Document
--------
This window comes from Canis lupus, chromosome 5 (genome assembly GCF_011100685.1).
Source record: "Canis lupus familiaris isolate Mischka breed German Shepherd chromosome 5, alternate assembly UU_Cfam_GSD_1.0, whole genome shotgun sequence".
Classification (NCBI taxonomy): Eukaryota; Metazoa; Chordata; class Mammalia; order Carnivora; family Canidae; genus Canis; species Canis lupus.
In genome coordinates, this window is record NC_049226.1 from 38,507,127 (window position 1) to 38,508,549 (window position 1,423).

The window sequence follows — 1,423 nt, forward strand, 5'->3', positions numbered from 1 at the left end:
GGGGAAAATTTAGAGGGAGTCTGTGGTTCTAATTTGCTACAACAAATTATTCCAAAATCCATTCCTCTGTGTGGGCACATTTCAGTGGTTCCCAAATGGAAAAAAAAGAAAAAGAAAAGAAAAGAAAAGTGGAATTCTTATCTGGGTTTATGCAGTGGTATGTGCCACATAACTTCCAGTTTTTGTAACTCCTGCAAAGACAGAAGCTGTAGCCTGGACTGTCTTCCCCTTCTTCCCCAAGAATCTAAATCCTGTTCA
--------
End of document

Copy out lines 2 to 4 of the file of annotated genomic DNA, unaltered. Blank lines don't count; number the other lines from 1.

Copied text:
Source record: "Canis lupus familiaris isolate Mischka breed German Shepherd chromosome 5, alternate assembly UU_Cfam_GSD_1.0, whole genome shotgun sequence".
Classification (NCBI taxonomy): Eukaryota; Metazoa; Chordata; class Mammalia; order Carnivora; family Canidae; genus Canis; species Canis lupus.
In genome coordinates, this window is record NC_049226.1 from 38,507,127 (window position 1) to 38,508,549 (window position 1,423).